Productivity levels, software glitches and Bond Street continue to put question mark over railway’s final cost
The chairman of Crossrail has admitted the scheme could be another six months late and need a further £400m to finish it off.
Tony Meggs told the latest board meeting of Transport for London, which is helping bankroll the job, that Crossrail’s own scenario modelling “seems to support the possibility of a four to six month delay and a £300m to £400m overrun”.
The railway had been due to open last December and was supposed to have an original budget of £14.8bn.
But the scheme now won’t be open until some time between next October and the following March and has ballooned in cost to £17.8bn.
Meggs said there was a 20% chance the scheme could be £394m over budget and six months late but he told last week’s TfL meeting that internal probabilistic modelling – or cost estimates – meant a £42m overspend was currently the most likely scenario.
He added that it expected to get this figure down to zero, telling board members: “There is a lot of opportunity to manage our costs down to within the [£17.8bn] cost envelope. There is a tremendous focus on making sure we do not have to ask for more money.”
Software issues associated with the railway’s complex signalling system, the productivity of contractors and the ongoing delays at Bond Street – Crossrail chief executive Mark Wild has already said this will only open after the rest of the central section is up and running – were the main reasons for the uncertainty over costs, Meggs added.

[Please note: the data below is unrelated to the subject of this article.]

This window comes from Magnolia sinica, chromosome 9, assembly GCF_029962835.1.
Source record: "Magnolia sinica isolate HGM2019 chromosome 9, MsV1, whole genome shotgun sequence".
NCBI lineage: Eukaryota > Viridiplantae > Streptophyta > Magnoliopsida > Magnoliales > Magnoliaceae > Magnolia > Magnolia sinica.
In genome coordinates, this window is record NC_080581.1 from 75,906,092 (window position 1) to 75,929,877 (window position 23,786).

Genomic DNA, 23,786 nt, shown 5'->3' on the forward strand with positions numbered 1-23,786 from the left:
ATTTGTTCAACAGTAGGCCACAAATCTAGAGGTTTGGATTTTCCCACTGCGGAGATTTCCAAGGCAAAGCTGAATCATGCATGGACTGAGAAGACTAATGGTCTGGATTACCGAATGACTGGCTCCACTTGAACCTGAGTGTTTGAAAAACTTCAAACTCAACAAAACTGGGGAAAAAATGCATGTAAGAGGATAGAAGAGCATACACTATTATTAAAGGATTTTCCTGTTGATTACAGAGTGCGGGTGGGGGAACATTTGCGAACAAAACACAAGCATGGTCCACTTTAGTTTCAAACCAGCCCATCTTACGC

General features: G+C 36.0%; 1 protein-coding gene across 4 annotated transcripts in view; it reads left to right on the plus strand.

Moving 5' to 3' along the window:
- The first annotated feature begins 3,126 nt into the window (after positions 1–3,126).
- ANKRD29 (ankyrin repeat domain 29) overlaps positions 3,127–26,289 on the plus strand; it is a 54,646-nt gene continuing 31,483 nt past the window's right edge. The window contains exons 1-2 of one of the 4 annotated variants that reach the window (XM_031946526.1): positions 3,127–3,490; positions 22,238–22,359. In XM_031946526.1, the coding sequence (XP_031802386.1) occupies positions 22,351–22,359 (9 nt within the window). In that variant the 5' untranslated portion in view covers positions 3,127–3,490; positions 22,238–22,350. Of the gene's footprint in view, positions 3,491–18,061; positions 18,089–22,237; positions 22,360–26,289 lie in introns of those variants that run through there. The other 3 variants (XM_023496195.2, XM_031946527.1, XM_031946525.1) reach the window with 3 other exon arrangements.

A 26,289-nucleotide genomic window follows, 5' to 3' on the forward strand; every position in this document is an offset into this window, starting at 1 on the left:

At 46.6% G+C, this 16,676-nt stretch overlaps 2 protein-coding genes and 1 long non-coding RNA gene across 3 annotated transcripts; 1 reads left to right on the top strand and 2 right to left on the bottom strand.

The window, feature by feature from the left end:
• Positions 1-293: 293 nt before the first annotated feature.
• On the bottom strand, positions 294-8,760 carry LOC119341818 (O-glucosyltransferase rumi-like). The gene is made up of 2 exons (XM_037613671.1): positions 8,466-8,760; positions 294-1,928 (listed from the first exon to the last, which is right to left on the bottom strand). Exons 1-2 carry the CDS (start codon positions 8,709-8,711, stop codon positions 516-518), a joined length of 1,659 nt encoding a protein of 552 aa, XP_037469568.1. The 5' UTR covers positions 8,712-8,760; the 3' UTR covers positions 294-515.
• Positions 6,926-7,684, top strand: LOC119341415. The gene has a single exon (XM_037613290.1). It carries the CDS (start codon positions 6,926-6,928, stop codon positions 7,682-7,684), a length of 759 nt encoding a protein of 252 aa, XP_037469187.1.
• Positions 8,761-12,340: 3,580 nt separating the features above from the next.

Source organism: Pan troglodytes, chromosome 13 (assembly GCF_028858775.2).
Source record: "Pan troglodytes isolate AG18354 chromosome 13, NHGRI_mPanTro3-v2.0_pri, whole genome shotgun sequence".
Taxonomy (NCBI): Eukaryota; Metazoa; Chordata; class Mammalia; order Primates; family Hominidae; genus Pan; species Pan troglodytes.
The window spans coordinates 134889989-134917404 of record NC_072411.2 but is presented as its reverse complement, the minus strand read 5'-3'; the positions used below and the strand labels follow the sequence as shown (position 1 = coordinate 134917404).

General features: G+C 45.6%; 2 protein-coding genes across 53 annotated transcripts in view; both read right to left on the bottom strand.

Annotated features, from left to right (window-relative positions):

He said the productivity of its contractors “remains disappointing and is one of our biggest risks” – and added that Bond Street, being built by a Costain-Skanska joint venture, was giving Crossrail bosses a huge headache.
This is despite resources being thrown at the job, with 500 staff working around the clock to get it ready enough so trains can pass through it, as part of the trial running of trains Crossrail needs to complete before the line can open.
He added: “Bond Street remains a challenge for us. We are taking special measures there but we are still not in the clear, in terms of making sure we have Bond Street ready for the start of trial running in the first quarter of next year.
“Obviously even if the station is not completed – which it won’t be – we have to make sure it is open for safety evacuation.”
Over the summer Crossrail brought in a new management team for the job which a project spokesman said was to ensure “Bond Street reaches a sufficient level of readiness to support the start of trial running in the first quarter of 2020”.